Monday, March 25, 2024

2024 Dove awardee: Barry Forshaw.

The 2024 recipient of the George N. Dove Award for contributions to the serious study of mystery, detective, and crime fiction is British author, editor of Crime Time magazine, essayist, journalist, and commentator Barry Forshaw. The Dove Award, named for mystery fiction scholar George N. Dove, is presented by the Detective/Mystery Caucus of the Popular Culture Association; the chair of the Dove Award Committee is Rachel Schaffer (Montana State University Billings). Past Dove recipients include Frankie Y. Bailey (University at Albany, SUNY), Martin Edwards, Douglas G. Greene, P. D. James, Christine Jackson, H. R. F. Keating, Maureen Reddy (Rhode Island College), Janet Rudolph, J. K. Van Dover (Lincoln University), and yours truly.

Monday, March 18, 2024

CFP, Clues Teaching Forum: Crime Fiction in the Multilingual Classroom.

Crime fiction sheds a light on different cultures and societies, as well as challenges assumptions about gender, class, race, and ethnicity. By luring students into thinking that popular fiction is an easy read, an increasing number of language teachers have used crime fiction to teach both foreign languages and cultures. At the same time, crime fiction instructors have expanded their syllabi to include texts in translation that tackle important issues such as gender violence, environmental concerns, and racism. This Clues Teaching Forum invites short essays that address the following questions: 

  • How has multilingualism shaped a personal approach to the teaching of crime fiction? 
  • What are the challenges of teaching a text in the original language? 
  • What are the challenges in using a text in translation? 
  • How are the expectations of multilingual students accommodated? 
  • What mystery/detective/crime works have been successful in representing a society and a culture or in effectively teaching a second language? 
  • Has an instructor elected to no longer teach certain texts or to teach certain texts differently? 

We are interested in case studies related to teaching:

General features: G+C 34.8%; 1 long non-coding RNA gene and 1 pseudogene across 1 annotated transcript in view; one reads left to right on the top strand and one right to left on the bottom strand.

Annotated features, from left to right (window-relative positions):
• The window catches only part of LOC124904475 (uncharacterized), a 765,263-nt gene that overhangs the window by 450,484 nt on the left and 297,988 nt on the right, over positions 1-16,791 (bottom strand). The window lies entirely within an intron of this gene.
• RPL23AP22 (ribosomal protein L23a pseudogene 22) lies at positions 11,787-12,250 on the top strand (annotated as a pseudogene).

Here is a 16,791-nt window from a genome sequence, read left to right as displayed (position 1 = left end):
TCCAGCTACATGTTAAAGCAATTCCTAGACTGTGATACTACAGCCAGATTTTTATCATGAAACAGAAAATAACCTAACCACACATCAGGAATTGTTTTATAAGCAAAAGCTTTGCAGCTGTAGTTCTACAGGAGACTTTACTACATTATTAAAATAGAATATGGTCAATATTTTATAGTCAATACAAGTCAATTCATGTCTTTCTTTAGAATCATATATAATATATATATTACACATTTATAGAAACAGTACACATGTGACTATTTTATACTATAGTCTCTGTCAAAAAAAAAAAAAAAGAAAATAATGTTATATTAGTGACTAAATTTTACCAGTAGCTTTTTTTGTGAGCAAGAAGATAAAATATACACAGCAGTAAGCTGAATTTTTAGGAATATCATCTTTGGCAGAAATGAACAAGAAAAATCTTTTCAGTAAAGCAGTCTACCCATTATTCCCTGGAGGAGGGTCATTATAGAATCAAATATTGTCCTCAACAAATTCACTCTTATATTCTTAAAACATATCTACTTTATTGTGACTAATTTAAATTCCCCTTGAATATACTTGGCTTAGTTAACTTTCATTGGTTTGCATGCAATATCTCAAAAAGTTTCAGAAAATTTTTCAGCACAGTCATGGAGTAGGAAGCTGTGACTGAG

• Texts in the original language in language classes 
  • Texts in translation 
  • Crime shows with subtitles
  • Classes with multilingual students 
  • Multilingualism within texts 

Contributions of 750 to 1,000 words are sought for vol. 43, no. 1 (2025). Accounts from all classroom spaces (high schools, postsecondary institutions, prisons, etc.) and instructors at all stages of their careers are welcome. Submissions are due September 1, 2024. For more information or to submit essays, please contact Barbara Pezzotti (Barbara.pezzotti [at]

Monday, March 11, 2024

How does your garden grow?

Tim Brinkhof in JSTOR Daily discusses the role of gardening in mysteries with citations from Marta McDowell's new Gardening Can Be Murder, including mentions of such works as Agatha Christie's Sad Cypress and Stephanie Barron's The White Garden (involving Vita Sackville-West's famous gardens at Sissinghurst Castle) and the possibility that Wilkie Collins' Sergeant Cuff in The Moonstone is the first gardening detective.

Monday, March 04, 2024

Judge Dee rules.

China Daily discusses a new series on China's Central Television, Judge Dee's Mystery, which includes 17 cases based on the works of Dutch diplomat Robert van Gulik. Van Gulik had first translated an 18th-century Chinese work featuring Judge Dee (the real Judge Dee dates to the 7th century AD) and went on to write further cases for Judge Dee to solve.  Zhou Yiwei plays Judge Dee, and Li Yunliang directs the series.

China Daily reports that Netflix is picking up the series (Netflix lists it as debuting on March 16).